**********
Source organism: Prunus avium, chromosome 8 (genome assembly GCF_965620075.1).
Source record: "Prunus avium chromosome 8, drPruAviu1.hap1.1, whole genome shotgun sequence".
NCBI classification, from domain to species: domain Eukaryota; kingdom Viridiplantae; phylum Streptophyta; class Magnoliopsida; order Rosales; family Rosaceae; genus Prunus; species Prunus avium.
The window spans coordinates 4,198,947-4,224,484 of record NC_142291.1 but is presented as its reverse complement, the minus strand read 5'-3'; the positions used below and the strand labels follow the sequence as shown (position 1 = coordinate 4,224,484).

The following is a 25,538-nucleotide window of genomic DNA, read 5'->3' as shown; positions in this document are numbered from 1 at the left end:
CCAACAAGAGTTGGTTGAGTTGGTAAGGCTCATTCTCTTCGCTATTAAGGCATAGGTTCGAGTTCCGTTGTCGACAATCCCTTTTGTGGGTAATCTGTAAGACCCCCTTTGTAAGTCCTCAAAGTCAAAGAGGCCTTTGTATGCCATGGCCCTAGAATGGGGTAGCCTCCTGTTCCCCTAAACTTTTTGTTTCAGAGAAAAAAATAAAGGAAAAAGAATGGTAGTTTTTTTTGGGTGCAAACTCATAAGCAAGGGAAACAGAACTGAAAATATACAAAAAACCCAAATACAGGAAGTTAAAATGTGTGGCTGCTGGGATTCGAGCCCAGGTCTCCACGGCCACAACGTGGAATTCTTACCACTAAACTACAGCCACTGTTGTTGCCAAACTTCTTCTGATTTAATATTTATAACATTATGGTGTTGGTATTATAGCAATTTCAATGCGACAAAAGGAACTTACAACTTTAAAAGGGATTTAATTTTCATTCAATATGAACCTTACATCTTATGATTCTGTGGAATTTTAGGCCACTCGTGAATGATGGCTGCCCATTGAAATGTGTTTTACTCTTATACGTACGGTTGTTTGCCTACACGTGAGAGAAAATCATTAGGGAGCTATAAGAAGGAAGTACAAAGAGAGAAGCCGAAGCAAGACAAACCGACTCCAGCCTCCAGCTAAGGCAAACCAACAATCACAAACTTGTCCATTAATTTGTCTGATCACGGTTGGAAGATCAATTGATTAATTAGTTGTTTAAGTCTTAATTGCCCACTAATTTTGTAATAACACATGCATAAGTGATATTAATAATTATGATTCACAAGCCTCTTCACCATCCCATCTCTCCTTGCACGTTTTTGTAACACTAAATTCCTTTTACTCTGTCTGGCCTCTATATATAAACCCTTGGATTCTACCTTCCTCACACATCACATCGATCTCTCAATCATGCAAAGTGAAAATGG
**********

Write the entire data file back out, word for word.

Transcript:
Source organism: Prunus avium, chromosome 8 (genome assembly GCF_965620075.1).
Source record: "Prunus avium chromosome 8, drPruAviu1.hap1.1, whole genome shotgun sequence".
NCBI classification, from domain to species: domain Eukaryota; kingdom Viridiplantae; phylum Streptophyta; class Magnoliopsida; order Rosales; family Rosaceae; genus Prunus; species Prunus avium.
The window spans coordinates 4,198,947-4,224,484 of record NC_142291.1 but is presented as its reverse complement, the minus strand read 5'-3'; the positions used below and the strand labels follow the sequence as shown (position 1 = coordinate 4,224,484).

The following is a 25,538-nucleotide window of genomic DNA, read 5'->3' as shown; positions in this document are numbered from 1 at the left end:
CCAACAAGAGTTGGTTGAGTTGGTAAGGCTCATTCTCTTCGCTATTAAGGCATAGGTTCGAGTTCCGTTGTCGACAATCCCTTTTGTGGGTAATCTGTAAGACCCCCTTTGTAAGTCCTCAAAGTCAAAGAGGCCTTTGTATGCCATGGCCCTAGAATGGGGTAGCCTCCTGTTCCCCTAAACTTTTTGTTTCAGAGAAAAAAATAAAGGAAAAAGAATGGTAGTTTTTTTTGGGTGCAAACTCATAAGCAAGGGAAACAGAACTGAAAATATACAAAAAACCCAAATACAGGAAGTTAAAATGTGTGGCTGCTGGGATTCGAGCCCAGGTCTCCACGGCCACAACGTGGAATTCTTACCACTAAACTACAGCCACTGTTGTTGCCAAACTTCTTCTGATTTAATATTTATAACATTATGGTGTTGGTATTATAGCAATTTCAATGCGACAAAAGGAACTTACAACTTTAAAAGGGATTTAATTTTCATTCAATATGAACCTTACATCTTATGATTCTGTGGAATTTTAGGCCACTCGTGAATGATGGCTGCCCATTGAAATGTGTTTTACTCTTATACGTACGGTTGTTTGCCTACACGTGAGAGAAAATCATTAGGGAGCTATAAGAAGGAAGTACAAAGAGAGAAGCCGAAGCAAGACAAACCGACTCCAGCCTCCAGCTAAGGCAAACCAACAATCACAAACTTGTCCATTAATTTGTCTGATCACGGTTGGAAGATCAATTGATTAATTAGTTGTTTAAGTCTTAATTGCCCACTAATTTTGTAATAACACATGCATAAGTGATATTAATAATTATGATTCACAAGCCTCTTCACCATCCCATCTCTCCTTGCACGTTTTTGTAACACTAAATTCCTTTTACTCTGTCTGGCCTCTATATATAAACCCTTGGATTCTACCTTCCTCACACATCACATCGATCTCTCAATCATGCAAAGTGAAAATGG